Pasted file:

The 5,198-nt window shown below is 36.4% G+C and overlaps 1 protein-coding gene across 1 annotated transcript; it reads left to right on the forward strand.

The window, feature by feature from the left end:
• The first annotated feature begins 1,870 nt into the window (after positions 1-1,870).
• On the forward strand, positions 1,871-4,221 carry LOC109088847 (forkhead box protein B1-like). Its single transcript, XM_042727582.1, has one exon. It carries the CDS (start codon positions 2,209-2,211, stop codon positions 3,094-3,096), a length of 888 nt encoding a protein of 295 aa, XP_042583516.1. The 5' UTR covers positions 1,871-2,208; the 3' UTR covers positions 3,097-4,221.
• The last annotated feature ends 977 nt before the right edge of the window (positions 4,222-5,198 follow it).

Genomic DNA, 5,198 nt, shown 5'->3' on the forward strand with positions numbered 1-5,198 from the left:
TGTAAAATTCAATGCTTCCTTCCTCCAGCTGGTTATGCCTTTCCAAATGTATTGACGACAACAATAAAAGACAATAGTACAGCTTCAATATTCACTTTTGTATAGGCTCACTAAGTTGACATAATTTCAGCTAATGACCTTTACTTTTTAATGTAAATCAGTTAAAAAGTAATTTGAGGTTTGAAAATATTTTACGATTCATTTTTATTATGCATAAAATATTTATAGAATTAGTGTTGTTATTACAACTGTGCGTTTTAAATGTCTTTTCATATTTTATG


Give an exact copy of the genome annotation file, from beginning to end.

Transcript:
The 5,198-nt window shown below is 36.4% G+C and overlaps 1 protein-coding gene across 1 annotated transcript; it reads left to right on the forward strand.

The window, feature by feature from the left end:
• The first annotated feature begins 1,870 nt into the window (after positions 1-1,870).
• On the forward strand, positions 1,871-4,221 carry LOC109088847 (forkhead box protein B1-like). Its single transcript, XM_042727582.1, has one exon. It carries the CDS (start codon positions 2,209-2,211, stop codon positions 3,094-3,096), a length of 888 nt encoding a protein of 295 aa, XP_042583516.1. The 5' UTR covers positions 1,871-2,208; the 3' UTR covers positions 3,097-4,221.
• The last annotated feature ends 977 nt before the right edge of the window (positions 4,222-5,198 follow it).

Genomic DNA, 5,198 nt, shown 5'->3' on the forward strand with positions numbered 1-5,198 from the left:
TGTAAAATTCAATGCTTCCTTCCTCCAGCTGGTTATGCCTTTCCAAATGTATTGACGACAACAATAAAAGACAATAGTACAGCTTCAATATTCACTTTTGTATAGGCTCACTAAGTTGACATAATTTCAGCTAATGACCTTTACTTTTTAATGTAAATCAGTTAAAAAGTAATTTGAGGTTTGAAAATATTTTACGATTCATTTTTATTATGCATAAAATATTTATAGAATTAGTGTTGTTATTACAACTGTGCGTTTTAAATGTCTTTTCATATTTTATG